There is a sight gag that has been used in a number of movies and TV comedies that involves an apartment building lobby. It shows how people who don’t live there, but who want to get in anyway, such as Girl Guides looking to sell cookies to the tenants – simply run their fingers down every call button on the tenant directory, like a pianist performing a glissando, knowing that at least one of the dozens of apartments being buzzed will let them in simply out of reflex or laziness.
This is a fitting example of broken authentication in the analogue world: an automated system designed to keep non-residents out and to allow them in only by granting individual manual permission that is easily overrun and exploited, without any need for sophisticated tools.
Broken authentication is a term that is used in the world of infosec to describe similar types of outcomes. Organizations of all types that have internet-facing media such as websites and APIs use some form of authentication to prevent the wrong people from “buzzing themselves in,” but these too, are woefully not up to the task.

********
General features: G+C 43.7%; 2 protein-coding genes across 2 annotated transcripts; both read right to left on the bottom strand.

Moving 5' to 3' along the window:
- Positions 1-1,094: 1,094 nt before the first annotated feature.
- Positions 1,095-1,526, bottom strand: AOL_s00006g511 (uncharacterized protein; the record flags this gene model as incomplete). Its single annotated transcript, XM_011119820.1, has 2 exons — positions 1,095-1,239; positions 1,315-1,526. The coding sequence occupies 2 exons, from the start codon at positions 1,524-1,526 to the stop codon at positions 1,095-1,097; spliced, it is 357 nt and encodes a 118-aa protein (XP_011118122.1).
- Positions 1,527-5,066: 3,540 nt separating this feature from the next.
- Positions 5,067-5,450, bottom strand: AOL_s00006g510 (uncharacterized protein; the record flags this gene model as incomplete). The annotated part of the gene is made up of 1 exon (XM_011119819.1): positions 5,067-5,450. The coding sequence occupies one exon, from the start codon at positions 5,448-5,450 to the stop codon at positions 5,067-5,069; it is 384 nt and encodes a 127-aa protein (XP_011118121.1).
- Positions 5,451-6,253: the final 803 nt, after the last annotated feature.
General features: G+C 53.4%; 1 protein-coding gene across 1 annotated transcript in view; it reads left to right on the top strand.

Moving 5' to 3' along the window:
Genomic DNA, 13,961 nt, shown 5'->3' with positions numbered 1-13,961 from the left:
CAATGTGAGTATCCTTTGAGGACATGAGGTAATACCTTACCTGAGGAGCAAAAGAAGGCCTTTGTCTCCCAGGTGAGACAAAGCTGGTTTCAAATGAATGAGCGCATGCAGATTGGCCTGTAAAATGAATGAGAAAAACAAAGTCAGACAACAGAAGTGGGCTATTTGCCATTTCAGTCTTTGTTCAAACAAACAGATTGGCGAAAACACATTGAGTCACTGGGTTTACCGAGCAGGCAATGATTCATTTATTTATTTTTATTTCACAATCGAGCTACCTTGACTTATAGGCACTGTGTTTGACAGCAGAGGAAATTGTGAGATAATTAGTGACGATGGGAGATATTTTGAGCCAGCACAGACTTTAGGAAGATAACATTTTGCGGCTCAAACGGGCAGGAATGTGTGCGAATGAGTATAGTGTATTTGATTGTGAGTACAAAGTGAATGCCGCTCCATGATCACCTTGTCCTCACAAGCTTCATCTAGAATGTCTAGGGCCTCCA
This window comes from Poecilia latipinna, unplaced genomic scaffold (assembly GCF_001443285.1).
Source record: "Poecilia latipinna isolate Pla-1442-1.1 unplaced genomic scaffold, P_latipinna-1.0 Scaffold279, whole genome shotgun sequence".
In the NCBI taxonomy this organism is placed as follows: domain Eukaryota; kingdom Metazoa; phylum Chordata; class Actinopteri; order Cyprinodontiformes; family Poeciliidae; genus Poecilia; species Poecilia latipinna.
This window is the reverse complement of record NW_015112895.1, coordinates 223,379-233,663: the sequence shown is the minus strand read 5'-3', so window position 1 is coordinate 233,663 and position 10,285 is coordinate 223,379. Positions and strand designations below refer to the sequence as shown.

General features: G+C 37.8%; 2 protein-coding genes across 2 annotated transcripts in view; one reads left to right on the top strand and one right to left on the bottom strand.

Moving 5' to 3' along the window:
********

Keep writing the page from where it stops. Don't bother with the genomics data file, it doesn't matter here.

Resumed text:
Attacks that exploit APIs
One of the most common points of weakness is the API attack, in which bad actors force their way in through a variety of techniques, all of which essentially abuse the construction of the APIs own interface, after which they can deposit malware, steal data, or perform other types of crime and sabotage.
One of these techniques is credential stuffing, which involves using stolen usernames and passwords – obtained through data breaches, for example – to fool the API into recognizing a valid ID. This, by the way, is one of many reasons why everyone should change their passwords regularly.
A related technique involves brute (Read more…)